At PalomarWealth, it is important that you are well-informed about what is happening in the markets. Here are a few of the key topics of conversation that deserve the most attention this month. If you have any questions or would like to continue the conversation, please reach out.
December now marks three months in a row with improving news on inflation. Monthly prices declined by 0.1% in December and annual prices increase by 6.5%, down from a 7.1% increase in November1. However, core inflation, which excludes volatile energy and food prices, did tick up during the month, rising 0.3% compared to November’s 0.2% rise. Under the hood, the report showed energy prices fell 4.5%, despite a rise in natural gas prices during the cold weather around Christmas along with prices on used and new cars falling, the first time in two years that prices on new cars declined.
While the job market remains fairly tight, the pace of new jobs continues to slowly cool down. In December, 223,000 new jobs were added to the economy, though this was the fifth month in a row of fewer new jobs than the prior month2. Construction, health care, and hospitality were a few stand-out areas of job growth within the report. Despite a lot of headlines about the residential housing market, total construction jobs increased on average by 19,000 per month in 2022. Overall, the unemployment rate declined from 3.7% to 3.5%.
Consumer sentiment has been in focus lately and, while still pessimistic from a historical standpoint, it improved substantially in the preliminary January report, rising to 64.6, from 59.7 in December3. It marks the highest the index has been since April 2022 as respondents have an improved view of the state of their personal finances as well as the long-run economic outlook. The improving inflation picture also appears to be helping with shorter-term inflation expectations also coming down to their lowest levels since April 2021.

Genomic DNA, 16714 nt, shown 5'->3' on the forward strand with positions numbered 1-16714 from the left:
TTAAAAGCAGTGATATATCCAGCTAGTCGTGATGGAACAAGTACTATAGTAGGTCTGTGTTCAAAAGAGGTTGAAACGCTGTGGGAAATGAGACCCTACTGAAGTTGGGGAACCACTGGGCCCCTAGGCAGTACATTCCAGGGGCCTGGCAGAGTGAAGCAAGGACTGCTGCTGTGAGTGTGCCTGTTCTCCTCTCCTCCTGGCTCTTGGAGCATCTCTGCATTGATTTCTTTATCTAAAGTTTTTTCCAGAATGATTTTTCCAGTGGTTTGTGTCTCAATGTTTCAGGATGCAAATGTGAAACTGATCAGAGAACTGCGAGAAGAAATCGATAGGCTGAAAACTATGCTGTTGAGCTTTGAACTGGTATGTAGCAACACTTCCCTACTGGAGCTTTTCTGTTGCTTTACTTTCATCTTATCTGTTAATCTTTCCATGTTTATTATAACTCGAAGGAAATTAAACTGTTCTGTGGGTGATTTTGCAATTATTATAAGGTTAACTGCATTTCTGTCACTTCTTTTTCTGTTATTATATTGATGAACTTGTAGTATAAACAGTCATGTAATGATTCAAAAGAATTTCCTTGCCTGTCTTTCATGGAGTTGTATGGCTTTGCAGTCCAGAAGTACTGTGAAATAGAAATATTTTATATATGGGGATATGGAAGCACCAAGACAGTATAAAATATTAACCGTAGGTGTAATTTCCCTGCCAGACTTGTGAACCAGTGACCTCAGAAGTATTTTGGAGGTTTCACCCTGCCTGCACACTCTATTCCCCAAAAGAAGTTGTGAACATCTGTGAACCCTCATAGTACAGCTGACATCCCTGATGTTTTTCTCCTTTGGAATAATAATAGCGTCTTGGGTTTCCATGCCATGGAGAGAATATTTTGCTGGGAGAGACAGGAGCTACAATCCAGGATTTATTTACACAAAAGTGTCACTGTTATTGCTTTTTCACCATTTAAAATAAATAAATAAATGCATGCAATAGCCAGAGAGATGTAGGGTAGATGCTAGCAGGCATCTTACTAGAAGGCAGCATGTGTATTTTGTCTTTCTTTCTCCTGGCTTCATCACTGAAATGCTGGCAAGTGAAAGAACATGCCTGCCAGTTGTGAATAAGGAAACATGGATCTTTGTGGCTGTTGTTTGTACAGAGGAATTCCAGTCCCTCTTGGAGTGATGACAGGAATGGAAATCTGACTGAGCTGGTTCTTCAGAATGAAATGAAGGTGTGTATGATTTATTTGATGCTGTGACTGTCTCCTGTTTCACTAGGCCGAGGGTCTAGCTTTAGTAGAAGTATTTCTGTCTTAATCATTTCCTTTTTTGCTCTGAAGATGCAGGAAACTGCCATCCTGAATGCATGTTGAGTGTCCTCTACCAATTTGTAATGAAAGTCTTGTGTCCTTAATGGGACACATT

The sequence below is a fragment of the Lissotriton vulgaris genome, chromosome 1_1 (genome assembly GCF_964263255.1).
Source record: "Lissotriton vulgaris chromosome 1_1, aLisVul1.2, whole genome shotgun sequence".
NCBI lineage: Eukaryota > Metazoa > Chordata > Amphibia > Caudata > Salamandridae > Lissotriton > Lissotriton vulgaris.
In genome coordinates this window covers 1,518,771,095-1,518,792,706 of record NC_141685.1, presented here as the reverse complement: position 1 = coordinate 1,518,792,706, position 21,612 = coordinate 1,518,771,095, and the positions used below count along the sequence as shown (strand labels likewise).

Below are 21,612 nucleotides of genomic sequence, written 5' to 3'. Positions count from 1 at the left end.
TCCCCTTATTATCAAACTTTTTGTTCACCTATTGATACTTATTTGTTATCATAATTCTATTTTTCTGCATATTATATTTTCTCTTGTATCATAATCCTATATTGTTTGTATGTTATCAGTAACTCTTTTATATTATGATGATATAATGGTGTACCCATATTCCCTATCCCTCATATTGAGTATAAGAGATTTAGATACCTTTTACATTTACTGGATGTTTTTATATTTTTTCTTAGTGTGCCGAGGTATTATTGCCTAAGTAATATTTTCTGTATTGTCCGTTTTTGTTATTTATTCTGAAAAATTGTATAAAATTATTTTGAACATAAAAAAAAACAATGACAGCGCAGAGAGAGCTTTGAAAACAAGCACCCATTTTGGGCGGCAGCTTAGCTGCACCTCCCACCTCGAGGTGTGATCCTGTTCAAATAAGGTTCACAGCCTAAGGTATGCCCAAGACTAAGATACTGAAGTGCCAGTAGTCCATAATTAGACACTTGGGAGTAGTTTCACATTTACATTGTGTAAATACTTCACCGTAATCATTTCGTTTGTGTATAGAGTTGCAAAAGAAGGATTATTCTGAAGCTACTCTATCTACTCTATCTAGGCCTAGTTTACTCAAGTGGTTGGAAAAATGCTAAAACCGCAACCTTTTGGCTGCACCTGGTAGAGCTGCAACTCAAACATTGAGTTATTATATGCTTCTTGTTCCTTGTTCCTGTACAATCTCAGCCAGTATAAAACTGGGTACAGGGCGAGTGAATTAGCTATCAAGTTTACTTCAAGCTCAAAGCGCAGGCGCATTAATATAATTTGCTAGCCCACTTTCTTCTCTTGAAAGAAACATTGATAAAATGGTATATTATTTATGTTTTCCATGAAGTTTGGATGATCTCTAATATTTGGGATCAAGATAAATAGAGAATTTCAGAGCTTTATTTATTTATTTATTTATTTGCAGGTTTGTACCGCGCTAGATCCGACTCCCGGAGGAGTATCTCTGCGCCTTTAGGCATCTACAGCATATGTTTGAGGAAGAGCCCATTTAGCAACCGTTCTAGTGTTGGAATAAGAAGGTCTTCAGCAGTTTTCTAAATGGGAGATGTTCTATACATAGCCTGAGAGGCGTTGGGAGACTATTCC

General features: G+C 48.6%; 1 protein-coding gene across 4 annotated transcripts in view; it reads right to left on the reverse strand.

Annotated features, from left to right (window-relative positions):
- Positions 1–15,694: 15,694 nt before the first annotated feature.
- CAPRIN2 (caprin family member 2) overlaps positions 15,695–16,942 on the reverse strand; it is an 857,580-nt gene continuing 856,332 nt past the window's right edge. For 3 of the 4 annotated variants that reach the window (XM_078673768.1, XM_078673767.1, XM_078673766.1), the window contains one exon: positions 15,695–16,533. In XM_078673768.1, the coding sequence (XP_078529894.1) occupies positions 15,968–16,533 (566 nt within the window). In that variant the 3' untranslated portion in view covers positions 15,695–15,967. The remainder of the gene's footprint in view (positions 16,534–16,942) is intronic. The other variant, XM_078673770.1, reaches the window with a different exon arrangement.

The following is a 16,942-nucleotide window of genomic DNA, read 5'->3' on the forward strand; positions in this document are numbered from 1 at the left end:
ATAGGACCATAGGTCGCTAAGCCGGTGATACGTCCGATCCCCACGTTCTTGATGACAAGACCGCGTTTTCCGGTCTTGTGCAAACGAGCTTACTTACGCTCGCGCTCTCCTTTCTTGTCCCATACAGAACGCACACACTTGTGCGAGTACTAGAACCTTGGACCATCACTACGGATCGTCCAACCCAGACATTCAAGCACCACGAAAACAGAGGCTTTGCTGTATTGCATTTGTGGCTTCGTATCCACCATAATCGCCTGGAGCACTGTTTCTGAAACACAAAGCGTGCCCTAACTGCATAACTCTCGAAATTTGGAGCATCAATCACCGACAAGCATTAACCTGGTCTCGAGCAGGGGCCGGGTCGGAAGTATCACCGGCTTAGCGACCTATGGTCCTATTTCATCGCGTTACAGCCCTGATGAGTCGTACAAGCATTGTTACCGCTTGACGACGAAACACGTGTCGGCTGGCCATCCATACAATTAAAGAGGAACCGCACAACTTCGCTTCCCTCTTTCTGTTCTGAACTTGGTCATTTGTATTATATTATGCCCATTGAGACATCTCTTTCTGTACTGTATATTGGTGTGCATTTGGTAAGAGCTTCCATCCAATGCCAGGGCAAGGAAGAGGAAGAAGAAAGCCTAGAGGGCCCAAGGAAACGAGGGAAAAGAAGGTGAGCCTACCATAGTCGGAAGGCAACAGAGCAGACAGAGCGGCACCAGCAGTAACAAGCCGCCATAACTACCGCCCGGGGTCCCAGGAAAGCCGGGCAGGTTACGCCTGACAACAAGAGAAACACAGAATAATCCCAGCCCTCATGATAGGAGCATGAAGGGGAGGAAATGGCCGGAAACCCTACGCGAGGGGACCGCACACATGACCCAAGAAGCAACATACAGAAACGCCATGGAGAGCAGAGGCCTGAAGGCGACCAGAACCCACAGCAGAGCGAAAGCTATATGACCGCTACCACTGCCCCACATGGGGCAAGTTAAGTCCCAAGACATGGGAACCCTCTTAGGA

The bottom line: With three months of improving inflation reports, the trend is moving in the right direction and has positive momentum. This may give the Fed some breathing room, though the Fed is still likely to tighten a bit further over their next few policy meetings. A cooling jobs market helps, though there still may not be enough slack within the labor market for the Fed to sleep terribly easy. The language coming from the Fed, as well as the overall economic picture, is likely to play a critical role in market sentiment going forward, with any surprises or abrupt changes presenting as a risk to the early strength of the market in 2023.
- Bureau of Labor Statistics, https://www.bls.gov/news.release/cpi.nr0.htm
- Bureau of Labor Statistics, https://www.bls.gov/news.release/empsit.nr0.htm
- University of Michigan’s Consumer Sentiment Index, preliminary January release, http://www.sca.isr.umich.edu/
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The Michigan Consumer Sentiment Index (MCSI) is a monthly survey of consumer confidence levels in the United States conducted by the University of Michigan.